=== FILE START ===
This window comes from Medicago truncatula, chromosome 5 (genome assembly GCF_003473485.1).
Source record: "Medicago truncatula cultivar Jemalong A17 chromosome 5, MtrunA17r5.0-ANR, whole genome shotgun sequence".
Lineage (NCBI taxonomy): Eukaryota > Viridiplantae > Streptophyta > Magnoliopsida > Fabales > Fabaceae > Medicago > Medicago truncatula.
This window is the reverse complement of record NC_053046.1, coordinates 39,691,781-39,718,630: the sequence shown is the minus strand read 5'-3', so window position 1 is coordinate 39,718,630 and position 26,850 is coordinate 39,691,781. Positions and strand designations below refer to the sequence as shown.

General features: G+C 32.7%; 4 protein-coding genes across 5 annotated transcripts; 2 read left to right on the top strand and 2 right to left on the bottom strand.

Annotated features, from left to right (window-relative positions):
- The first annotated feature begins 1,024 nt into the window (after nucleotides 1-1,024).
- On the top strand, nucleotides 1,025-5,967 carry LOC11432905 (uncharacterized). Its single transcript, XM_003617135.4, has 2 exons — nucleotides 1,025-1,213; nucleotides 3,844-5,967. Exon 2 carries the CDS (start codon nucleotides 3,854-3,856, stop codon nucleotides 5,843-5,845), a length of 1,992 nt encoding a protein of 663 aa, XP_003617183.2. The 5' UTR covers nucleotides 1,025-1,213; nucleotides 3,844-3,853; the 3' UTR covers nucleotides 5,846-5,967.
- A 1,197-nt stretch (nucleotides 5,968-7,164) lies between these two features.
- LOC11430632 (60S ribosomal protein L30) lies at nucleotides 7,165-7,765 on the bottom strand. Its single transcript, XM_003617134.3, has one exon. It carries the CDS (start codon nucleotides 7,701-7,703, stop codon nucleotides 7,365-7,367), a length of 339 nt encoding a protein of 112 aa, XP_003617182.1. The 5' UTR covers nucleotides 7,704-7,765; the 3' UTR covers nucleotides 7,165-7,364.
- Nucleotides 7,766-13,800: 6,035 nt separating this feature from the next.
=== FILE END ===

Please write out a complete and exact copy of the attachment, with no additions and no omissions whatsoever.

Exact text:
This window comes from Medicago truncatula, chromosome 5 (genome assembly GCF_003473485.1).
Source record: "Medicago truncatula cultivar Jemalong A17 chromosome 5, MtrunA17r5.0-ANR, whole genome shotgun sequence".
Lineage (NCBI taxonomy): Eukaryota > Viridiplantae > Streptophyta > Magnoliopsida > Fabales > Fabaceae > Medicago > Medicago truncatula.
This window is the reverse complement of record NC_053046.1, coordinates 39,691,781-39,718,630: the sequence shown is the minus strand read 5'-3', so window position 1 is coordinate 39,718,630 and position 26,850 is coordinate 39,691,781. Positions and strand designations below refer to the sequence as shown.

General features: G+C 32.7%; 4 protein-coding genes across 5 annotated transcripts; 2 read left to right on the top strand and 2 right to left on the bottom strand.

Annotated features, from left to right (window-relative positions):
- The first annotated feature begins 1,024 nt into the window (after nucleotides 1-1,024).
- On the top strand, nucleotides 1,025-5,967 carry LOC11432905 (uncharacterized). Its single transcript, XM_003617135.4, has 2 exons — nucleotides 1,025-1,213; nucleotides 3,844-5,967. Exon 2 carries the CDS (start codon nucleotides 3,854-3,856, stop codon nucleotides 5,843-5,845), a length of 1,992 nt encoding a protein of 663 aa, XP_003617183.2. The 5' UTR covers nucleotides 1,025-1,213; nucleotides 3,844-3,853; the 3' UTR covers nucleotides 5,846-5,967.
- A 1,197-nt stretch (nucleotides 5,968-7,164) lies between these two features.
- LOC11430632 (60S ribosomal protein L30) lies at nucleotides 7,165-7,765 on the bottom strand. Its single transcript, XM_003617134.3, has one exon. It carries the CDS (start codon nucleotides 7,701-7,703, stop codon nucleotides 7,365-7,367), a length of 339 nt encoding a protein of 112 aa, XP_003617182.1. The 5' UTR covers nucleotides 7,704-7,765; the 3' UTR covers nucleotides 7,165-7,364.
- Nucleotides 7,766-13,800: 6,035 nt separating this feature from the next.